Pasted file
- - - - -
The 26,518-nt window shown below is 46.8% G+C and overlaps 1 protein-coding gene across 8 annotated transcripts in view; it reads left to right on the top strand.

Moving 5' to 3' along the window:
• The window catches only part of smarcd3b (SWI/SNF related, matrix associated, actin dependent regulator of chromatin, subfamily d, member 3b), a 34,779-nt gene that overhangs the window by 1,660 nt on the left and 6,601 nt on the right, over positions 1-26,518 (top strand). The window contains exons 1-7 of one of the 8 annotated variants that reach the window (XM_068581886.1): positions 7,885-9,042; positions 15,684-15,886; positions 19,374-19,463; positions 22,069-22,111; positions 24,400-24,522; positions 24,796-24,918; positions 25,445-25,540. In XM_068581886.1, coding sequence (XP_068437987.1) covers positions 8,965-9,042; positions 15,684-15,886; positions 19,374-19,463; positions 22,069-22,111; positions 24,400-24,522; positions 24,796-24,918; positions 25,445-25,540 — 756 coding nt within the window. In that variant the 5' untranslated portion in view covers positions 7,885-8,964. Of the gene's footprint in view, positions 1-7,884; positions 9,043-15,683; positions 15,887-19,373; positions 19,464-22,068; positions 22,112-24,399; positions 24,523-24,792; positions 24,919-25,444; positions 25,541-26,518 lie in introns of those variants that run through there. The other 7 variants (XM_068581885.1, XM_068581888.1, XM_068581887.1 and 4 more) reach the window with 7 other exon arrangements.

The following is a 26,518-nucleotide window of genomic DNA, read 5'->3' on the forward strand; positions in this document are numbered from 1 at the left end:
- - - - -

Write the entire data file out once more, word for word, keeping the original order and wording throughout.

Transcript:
The 26,518-nt window shown below is 46.8% G+C and overlaps 1 protein-coding gene across 8 annotated transcripts in view; it reads left to right on the top strand.

Moving 5' to 3' along the window:
• The window catches only part of smarcd3b (SWI/SNF related, matrix associated, actin dependent regulator of chromatin, subfamily d, member 3b), a 34,779-nt gene that overhangs the window by 1,660 nt on the left and 6,601 nt on the right, over positions 1-26,518 (top strand). The window contains exons 1-7 of one of the 8 annotated variants that reach the window (XM_068581886.1): positions 7,885-9,042; positions 15,684-15,886; positions 19,374-19,463; positions 22,069-22,111; positions 24,400-24,522; positions 24,796-24,918; positions 25,445-25,540. In XM_068581886.1, coding sequence (XP_068437987.1) covers positions 8,965-9,042; positions 15,684-15,886; positions 19,374-19,463; positions 22,069-22,111; positions 24,400-24,522; positions 24,796-24,918; positions 25,445-25,540 — 756 coding nt within the window. In that variant the 5' untranslated portion in view covers positions 7,885-8,964. Of the gene's footprint in view, positions 1-7,884; positions 9,043-15,683; positions 15,887-19,373; positions 19,464-22,068; positions 22,112-24,399; positions 24,523-24,792; positions 24,919-25,444; positions 25,541-26,518 lie in introns of those variants that run through there. The other 7 variants (XM_068581885.1, XM_068581888.1, XM_068581887.1 and 4 more) reach the window with 7 other exon arrangements.

The following is a 26,518-nucleotide window of genomic DNA, read 5'->3' on the forward strand; positions in this document are numbered from 1 at the left end: